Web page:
A Visit to the Green Mountain State

This week we had the opportunity to spend a few days in the neighboring state of Vermont. Ranked 43rd in terms of square miles and 49th in population (just edging out Wyoming with over 625,000 inhabitants), Vermont is one of the smallest states in the nation, but it is also one of the oldest and is filled with history. The first European to explore the

area was Frenchman Jacques Cartier in 1535. Although there is some controversy about the exact origin and meaning of the state’s name, many believe that explorer Samuel de Champlain referred to the area as les verts monts in the early seventeenth century. The land has indeed been called the Green Mountain State from the early days of our country’s history, an apt motto because of its landscape. Driving through the state, visitors can enjoy varied rural scenery. High peaks of the Green Mountains form a spine which runs through the middle of the state. Panoramas of wide-open plains stretch west to Lake Champlain and the Adirondacks of New York State. Red farmhouses and tall silos show up at nearly every turn. Pastures of sheep and cattle dot the countryside. Yet, despite the fact that the ratio of cows to people is the highest in the nation, humans still outnumber the bovine population, by some estimates two to one.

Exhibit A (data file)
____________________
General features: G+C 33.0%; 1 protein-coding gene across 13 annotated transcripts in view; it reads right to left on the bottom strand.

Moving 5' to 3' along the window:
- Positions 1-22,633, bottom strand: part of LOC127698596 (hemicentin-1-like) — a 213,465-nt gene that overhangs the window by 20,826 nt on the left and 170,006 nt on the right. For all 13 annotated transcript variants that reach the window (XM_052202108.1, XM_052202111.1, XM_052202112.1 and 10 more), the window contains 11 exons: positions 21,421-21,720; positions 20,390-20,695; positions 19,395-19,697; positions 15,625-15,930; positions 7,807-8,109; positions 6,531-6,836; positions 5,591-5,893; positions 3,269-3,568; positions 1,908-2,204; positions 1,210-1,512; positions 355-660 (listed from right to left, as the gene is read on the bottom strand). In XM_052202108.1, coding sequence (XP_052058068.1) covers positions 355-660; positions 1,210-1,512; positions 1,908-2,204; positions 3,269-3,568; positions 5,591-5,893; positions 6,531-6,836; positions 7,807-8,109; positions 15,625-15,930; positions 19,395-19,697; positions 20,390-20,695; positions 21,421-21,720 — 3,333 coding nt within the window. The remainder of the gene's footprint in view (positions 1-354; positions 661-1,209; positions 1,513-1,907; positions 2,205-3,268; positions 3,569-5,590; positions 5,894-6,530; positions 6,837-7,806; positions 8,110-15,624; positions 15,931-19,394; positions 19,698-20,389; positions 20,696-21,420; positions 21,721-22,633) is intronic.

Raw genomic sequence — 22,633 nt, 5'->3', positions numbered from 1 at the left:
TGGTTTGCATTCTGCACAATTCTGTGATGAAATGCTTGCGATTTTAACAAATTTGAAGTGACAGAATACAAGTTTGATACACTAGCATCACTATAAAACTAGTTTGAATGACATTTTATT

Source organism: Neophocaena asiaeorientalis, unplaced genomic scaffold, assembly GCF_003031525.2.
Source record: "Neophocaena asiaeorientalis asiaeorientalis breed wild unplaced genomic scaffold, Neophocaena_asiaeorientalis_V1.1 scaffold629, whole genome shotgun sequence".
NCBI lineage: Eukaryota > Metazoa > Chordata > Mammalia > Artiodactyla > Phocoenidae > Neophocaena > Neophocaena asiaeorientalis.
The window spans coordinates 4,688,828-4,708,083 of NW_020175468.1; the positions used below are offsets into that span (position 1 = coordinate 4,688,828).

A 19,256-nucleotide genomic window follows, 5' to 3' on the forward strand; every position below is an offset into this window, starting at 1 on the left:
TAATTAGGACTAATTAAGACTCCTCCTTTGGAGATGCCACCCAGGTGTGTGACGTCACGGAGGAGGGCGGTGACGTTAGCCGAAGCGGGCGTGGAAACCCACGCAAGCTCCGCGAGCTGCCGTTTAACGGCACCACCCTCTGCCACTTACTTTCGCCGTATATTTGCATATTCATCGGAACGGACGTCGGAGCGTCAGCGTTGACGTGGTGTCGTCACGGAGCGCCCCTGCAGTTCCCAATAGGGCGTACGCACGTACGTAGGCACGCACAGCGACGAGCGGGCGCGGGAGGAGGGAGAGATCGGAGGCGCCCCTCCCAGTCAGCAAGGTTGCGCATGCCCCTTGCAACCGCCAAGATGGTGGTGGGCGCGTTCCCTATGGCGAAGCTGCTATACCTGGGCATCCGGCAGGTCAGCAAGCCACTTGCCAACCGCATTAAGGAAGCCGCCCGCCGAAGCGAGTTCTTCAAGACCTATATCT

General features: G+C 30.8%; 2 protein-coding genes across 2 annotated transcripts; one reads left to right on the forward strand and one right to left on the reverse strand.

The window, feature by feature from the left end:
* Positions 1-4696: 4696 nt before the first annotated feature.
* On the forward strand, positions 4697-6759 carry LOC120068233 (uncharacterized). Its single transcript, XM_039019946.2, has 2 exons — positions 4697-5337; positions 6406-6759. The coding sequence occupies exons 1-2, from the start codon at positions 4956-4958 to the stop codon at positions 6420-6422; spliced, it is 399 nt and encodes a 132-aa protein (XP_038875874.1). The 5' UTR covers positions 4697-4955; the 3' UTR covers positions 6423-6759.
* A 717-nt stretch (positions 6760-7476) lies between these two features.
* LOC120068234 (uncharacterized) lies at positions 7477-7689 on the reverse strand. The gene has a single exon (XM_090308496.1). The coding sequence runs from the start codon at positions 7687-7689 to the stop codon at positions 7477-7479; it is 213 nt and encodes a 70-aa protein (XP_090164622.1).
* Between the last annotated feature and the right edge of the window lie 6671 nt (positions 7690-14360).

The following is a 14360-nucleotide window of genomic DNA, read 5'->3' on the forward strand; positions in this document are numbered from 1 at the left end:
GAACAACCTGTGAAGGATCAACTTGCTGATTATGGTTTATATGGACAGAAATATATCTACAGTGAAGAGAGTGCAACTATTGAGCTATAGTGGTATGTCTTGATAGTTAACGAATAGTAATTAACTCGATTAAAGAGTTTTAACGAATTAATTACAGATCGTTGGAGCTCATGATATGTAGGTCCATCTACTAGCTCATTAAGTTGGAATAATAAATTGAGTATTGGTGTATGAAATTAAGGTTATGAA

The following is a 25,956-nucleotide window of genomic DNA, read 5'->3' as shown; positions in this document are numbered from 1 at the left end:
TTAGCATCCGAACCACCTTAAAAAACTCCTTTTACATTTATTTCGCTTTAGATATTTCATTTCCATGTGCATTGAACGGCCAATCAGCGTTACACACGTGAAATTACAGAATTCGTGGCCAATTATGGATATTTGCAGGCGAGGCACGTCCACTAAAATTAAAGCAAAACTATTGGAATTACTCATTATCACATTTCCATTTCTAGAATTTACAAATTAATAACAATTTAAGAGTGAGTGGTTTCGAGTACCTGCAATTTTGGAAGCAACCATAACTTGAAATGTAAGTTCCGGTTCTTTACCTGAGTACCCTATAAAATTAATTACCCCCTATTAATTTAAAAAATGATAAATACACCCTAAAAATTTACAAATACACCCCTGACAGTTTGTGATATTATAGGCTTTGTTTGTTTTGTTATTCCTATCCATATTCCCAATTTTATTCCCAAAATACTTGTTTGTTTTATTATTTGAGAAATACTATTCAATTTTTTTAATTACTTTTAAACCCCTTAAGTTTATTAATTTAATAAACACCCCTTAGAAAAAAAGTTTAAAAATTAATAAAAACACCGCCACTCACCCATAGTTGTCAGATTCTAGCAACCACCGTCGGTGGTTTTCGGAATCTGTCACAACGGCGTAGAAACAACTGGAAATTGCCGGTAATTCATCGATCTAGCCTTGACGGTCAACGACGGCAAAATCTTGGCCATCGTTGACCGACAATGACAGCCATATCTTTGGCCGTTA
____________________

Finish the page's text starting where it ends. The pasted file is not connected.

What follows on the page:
However, Vermont has more to offer tourists than peaceful scenes of natural beauty. The city of Burlington has great restaurants, brew pubs, and a terrific outdoor museum of Americana is in nearby Shelburne. The state’s many small
towns give the visitor the feeling of being transported back in time. Take Poultney, for example, population 1,612, and home of Green Mountain College. Located in the southwestern part of the state, the charming village has one main street and one stoplight. Highlights of downtown include a True Value hardware store, a Shaw’s supermarket, an organic food co-op, a library, and one of the ubiquitous white-steepled churches. Because of the size of the town, locals need only refer to the aforementioned locations by using the article “the,” as in “the library.” In the middle of Main Street one finds Hermit Hill Books, my favorite kind of bookstore: sizeable, cozy, well-decorated, and, most importantly in my view, well-organized. You could spend hours looking through the shelves.

The state suffered substantial damage because of the tropical storms to hit the northeast in the fall of 2011. Flooding
killed scores of people, destroyed homes and at least thirty covered bridges. The destruction was wide-spread but was especially felt in the central and eastern parts of the state. As of this date, some roads are still closed, notably parts of route 100 near Killington. Traveling around can still get kind of complicated and it’s best to check before planning your itinerary.  

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